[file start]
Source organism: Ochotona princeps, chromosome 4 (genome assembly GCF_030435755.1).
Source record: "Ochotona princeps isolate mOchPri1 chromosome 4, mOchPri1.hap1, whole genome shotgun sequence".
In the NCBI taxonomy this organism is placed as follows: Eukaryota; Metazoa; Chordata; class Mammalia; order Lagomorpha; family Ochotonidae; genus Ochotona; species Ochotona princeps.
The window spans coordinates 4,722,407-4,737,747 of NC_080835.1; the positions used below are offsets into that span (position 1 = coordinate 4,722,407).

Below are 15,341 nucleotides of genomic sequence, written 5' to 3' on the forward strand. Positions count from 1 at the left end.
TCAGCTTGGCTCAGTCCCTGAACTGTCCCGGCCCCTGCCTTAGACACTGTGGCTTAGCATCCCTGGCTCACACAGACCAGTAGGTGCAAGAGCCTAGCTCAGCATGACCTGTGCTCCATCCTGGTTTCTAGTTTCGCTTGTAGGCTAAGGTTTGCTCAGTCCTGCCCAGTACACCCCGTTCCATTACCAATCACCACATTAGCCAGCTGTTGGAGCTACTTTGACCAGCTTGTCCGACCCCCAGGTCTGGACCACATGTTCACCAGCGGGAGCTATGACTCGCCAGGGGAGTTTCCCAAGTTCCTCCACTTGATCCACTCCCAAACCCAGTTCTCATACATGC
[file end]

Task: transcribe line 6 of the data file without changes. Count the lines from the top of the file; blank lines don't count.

TCAGCTTGGCTCAGTCCCTGAACTGTCCCGGCCCCTGCCTTAGACACTGTGGCTTAGCATCCCTGGCTCACACAGACCAGTAGGTGCAAGAGCCTAGCTCAGCATGACCTGTGCTCCATCCTGGTTTCTAGTTTCGCTTGTAGGCTAAGGTTTGCTCAGTCCTGCCCAGTACACCCCGTTCCATTACCAATCACCACATTAGCCAGCTGTTGGAGCTACTTTGACCAGCTTGTCCGACCCCCAGGTCTGGACCACATGTTCACCAGCGGGAGCTATGACTCGCCAGGGGAGTTTCCCAAGTTCCTCCACTTGATCCACTCCCAAACCCAGTTCTCATACATGC